Fremont, offering liberty to the slaves of re
bels. Today he sustains the proclamation of
the President, declaring all slaves to be free, in
such states as shall remain insurrectionary
after the let of January. The change which
the progress of time has wrought in his mind,
f ie rien g d oi s n o g f o t n he a) ll llst nio a n n in tly th a e m b o o n le
has just manifested itself most signally in the
election in Missouri. A few more courageous
utterances, like this of Mr. Holt, will finish the
COLINBL LUDLOW, an able and intelligent
officer on the staff of General Dix, has just com
pleted arrangements with the rebel commis
sioners for a mutual exchange of all prisoners
of war. The result, as given in a report from,
Fortress Monti e, is more favorable to us than
was generally expected. The boasts of the
rebels, of the immense number of prisoners they
have taken from us, prove to have as little
foundation as many of their other assertions ;
and the amount now stands In, our favor by
about six thousand privates and six hundred
and snventycrfficers. Thus, though at Harper's
Fdrry and on some other OCCIUdons we have lost
more than the enemy, and thus given him oc
casion for his boasts, it appears that on the
whole, and taking the West with the East, the
advantage is largely with us. What is thus
true of prisoners is true equally of the general
results of the war. The rebels may have gained
some slight advantages in the East ; but their
blows have been returned with heavy interest
in the West ; and our losses on the Peninsula
have been made up by the successes of the
armies under Bosecrans, Grant, Schofield,
Curtis, Mitchell, Morgan and ethers. The ave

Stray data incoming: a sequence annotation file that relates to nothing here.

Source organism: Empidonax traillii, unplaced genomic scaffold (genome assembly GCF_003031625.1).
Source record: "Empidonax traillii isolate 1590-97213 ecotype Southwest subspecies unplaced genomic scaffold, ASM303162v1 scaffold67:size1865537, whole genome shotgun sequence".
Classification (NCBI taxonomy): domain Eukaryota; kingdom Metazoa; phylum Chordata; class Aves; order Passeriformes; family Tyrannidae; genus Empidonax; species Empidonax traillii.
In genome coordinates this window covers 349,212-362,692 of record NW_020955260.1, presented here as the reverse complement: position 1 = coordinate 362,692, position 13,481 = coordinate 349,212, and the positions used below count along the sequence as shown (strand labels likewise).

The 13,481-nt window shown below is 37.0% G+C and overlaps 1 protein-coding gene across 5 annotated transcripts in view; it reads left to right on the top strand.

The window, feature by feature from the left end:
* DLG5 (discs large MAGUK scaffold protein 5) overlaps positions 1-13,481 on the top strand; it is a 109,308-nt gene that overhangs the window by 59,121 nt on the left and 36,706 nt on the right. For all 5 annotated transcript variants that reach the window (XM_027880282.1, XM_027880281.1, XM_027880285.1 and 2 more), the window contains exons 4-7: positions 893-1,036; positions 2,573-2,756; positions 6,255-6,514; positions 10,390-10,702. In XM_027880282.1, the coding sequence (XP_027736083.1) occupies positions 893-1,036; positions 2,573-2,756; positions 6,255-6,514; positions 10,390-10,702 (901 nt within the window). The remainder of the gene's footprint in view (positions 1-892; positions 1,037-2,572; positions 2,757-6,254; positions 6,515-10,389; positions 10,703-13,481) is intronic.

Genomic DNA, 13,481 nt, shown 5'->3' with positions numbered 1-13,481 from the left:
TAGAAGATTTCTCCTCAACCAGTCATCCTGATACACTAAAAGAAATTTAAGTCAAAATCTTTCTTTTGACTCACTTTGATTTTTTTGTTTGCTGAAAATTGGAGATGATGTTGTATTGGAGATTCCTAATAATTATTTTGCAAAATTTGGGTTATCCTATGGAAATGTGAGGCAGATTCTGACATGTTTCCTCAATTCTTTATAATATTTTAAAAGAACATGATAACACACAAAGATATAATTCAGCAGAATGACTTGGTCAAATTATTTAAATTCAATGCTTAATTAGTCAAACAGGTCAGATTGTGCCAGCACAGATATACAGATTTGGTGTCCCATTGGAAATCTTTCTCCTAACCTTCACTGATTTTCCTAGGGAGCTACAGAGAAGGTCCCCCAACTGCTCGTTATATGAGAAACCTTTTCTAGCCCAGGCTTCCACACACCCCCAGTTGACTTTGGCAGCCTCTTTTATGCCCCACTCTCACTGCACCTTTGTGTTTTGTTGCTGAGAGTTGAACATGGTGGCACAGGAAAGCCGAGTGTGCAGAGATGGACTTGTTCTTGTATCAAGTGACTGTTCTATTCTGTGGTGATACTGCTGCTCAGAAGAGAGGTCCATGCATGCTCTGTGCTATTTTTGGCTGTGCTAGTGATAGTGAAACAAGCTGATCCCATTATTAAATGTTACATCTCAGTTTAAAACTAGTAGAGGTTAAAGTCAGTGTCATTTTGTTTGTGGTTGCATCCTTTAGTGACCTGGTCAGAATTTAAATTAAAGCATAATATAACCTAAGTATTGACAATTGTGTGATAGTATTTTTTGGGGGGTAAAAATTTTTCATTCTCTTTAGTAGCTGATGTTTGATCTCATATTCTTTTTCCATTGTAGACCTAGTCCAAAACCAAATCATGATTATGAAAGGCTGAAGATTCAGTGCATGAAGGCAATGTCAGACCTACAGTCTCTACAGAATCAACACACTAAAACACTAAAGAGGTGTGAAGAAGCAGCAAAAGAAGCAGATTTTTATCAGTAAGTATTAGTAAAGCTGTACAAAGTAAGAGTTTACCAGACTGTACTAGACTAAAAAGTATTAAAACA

rage of success, like the surplus of prisoners
held, is on our side ; and now that an energetiq
and hitherto always successful captain is at the
head of our greatest army, we may hope to see
the Nest retrieve for itself what it bag lost, and
rival the West in the celerity and 'aide of its
Twa Enscr or ma ELSOTION.—The Washing
ton correspondent of the New l ork /Awning
Post says that the white natives of all that re
gion are very severe and non-committal. "Why
do you come to murder us ?" asked a Virginia
matron of a Massachusetts Yankee ; "the else
flows have gone against you." The Massachu
setts man was anxious to learn what the elec
tion@ had to do with the war. The lady was
quick with the reply : "The Democrats are for
peace—they will stop your wicked war upon us
as soon as they hare the power. As you have
found out that the Democrats are in the ma
jority, why do you not stop fighting ?" This
shows how quickly the rebels have extracted
comfort from the success of the northern Demo
crate. The Yankee replied to the lady as he
was leaving : "I am sorry to disappoint you,
but if you are making any calculations of peace
because of the election victories of the Demo
crats, you are building your house upon a sandy
foundation. the Democrats have hot got con
trol of the government yet, and if they had
they would not dare to stop the war. The
northern people have been misled and deCeived,
for they believe in the war."
How rr as Eiriourru.-7-In the north, the
rebel sympathisers denounce the President's